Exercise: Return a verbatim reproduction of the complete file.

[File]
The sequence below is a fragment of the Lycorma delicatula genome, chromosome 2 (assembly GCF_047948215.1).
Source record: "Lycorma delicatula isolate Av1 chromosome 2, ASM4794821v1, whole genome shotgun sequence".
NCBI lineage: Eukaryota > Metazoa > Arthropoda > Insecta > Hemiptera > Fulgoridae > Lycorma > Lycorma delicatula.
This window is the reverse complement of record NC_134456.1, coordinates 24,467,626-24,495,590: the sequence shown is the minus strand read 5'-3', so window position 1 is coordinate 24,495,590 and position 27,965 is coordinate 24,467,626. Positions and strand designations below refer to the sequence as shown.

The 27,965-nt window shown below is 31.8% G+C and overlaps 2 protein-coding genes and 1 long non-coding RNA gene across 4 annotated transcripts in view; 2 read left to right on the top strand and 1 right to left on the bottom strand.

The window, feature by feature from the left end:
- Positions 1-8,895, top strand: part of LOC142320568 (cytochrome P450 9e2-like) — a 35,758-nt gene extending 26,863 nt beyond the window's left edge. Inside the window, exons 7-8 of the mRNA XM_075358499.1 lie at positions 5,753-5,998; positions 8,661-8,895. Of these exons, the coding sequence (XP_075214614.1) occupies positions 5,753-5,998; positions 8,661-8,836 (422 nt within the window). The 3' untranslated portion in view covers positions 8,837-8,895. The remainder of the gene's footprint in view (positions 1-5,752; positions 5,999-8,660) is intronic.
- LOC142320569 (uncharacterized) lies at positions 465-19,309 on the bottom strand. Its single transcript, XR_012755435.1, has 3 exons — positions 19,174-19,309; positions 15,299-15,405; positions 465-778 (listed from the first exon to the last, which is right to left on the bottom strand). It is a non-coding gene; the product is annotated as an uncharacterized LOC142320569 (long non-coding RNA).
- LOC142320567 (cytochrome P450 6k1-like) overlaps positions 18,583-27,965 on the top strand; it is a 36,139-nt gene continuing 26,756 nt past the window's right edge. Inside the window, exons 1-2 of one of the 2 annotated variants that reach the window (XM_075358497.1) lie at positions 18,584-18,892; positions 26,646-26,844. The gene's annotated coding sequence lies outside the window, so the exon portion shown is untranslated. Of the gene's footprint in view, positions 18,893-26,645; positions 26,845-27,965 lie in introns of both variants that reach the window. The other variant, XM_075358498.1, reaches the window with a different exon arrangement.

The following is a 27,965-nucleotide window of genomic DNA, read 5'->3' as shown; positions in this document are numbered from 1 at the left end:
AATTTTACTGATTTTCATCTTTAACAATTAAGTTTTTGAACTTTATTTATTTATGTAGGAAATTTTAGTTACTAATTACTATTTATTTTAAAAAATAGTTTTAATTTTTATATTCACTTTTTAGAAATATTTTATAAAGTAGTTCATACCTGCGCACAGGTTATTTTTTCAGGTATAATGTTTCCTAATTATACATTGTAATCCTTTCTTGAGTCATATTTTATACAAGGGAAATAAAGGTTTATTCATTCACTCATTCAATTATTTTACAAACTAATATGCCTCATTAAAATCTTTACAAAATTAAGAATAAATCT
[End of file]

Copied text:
The sequence below is a fragment of the Lycorma delicatula genome, chromosome 2 (assembly GCF_047948215.1).
Source record: "Lycorma delicatula isolate Av1 chromosome 2, ASM4794821v1, whole genome shotgun sequence".
NCBI lineage: Eukaryota > Metazoa > Arthropoda > Insecta > Hemiptera > Fulgoridae > Lycorma > Lycorma delicatula.
This window is the reverse complement of record NC_134456.1, coordinates 24,467,626-24,495,590: the sequence shown is the minus strand read 5'-3', so window position 1 is coordinate 24,495,590 and position 27,965 is coordinate 24,467,626. Positions and strand designations below refer to the sequence as shown.

The 27,965-nt window shown below is 31.8% G+C and overlaps 2 protein-coding genes and 1 long non-coding RNA gene across 4 annotated transcripts in view; 2 read left to right on the top strand and 1 right to left on the bottom strand.

The window, feature by feature from the left end:
- Positions 1-8,895, top strand: part of LOC142320568 (cytochrome P450 9e2-like) — a 35,758-nt gene extending 26,863 nt beyond the window's left edge. Inside the window, exons 7-8 of the mRNA XM_075358499.1 lie at positions 5,753-5,998; positions 8,661-8,895. Of these exons, the coding sequence (XP_075214614.1) occupies positions 5,753-5,998; positions 8,661-8,836 (422 nt within the window). The 3' untranslated portion in view covers positions 8,837-8,895. The remainder of the gene's footprint in view (positions 1-5,752; positions 5,999-8,660) is intronic.
- LOC142320569 (uncharacterized) lies at positions 465-19,309 on the bottom strand. Its single transcript, XR_012755435.1, has 3 exons — positions 19,174-19,309; positions 15,299-15,405; positions 465-778 (listed from the first exon to the last, which is right to left on the bottom strand). It is a non-coding gene; the product is annotated as an uncharacterized LOC142320569 (long non-coding RNA).
- LOC142320567 (cytochrome P450 6k1-like) overlaps positions 18,583-27,965 on the top strand; it is a 36,139-nt gene continuing 26,756 nt past the window's right edge. Inside the window, exons 1-2 of one of the 2 annotated variants that reach the window (XM_075358497.1) lie at positions 18,584-18,892; positions 26,646-26,844. The gene's annotated coding sequence lies outside the window, so the exon portion shown is untranslated. Of the gene's footprint in view, positions 18,893-26,645; positions 26,845-27,965 lie in introns of both variants that reach the window. The other variant, XM_075358498.1, reaches the window with a different exon arrangement.

The following is a 27,965-nucleotide window of genomic DNA, read 5'->3' as shown; positions in this document are numbered from 1 at the left end:
AATTTTACTGATTTTCATCTTTAACAATTAAGTTTTTGAACTTTATTTATTTATGTAGGAAATTTTAGTTACTAATTACTATTTATTTTAAAAAATAGTTTTAATTTTTATATTCACTTTTTAGAAATATTTTATAAAGTAGTTCATACCTGCGCACAGGTTATTTTTTCAGGTATAATGTTTCCTAATTATACATTGTAATCCTTTCTTGAGTCATATTTTATACAAGGGAAATAAAGGTTTATTCATTCACTCATTCAATTATTTTACAAACTAATATGCCTCATTAAAATCTTTACAAAATTAAGAATAAATCT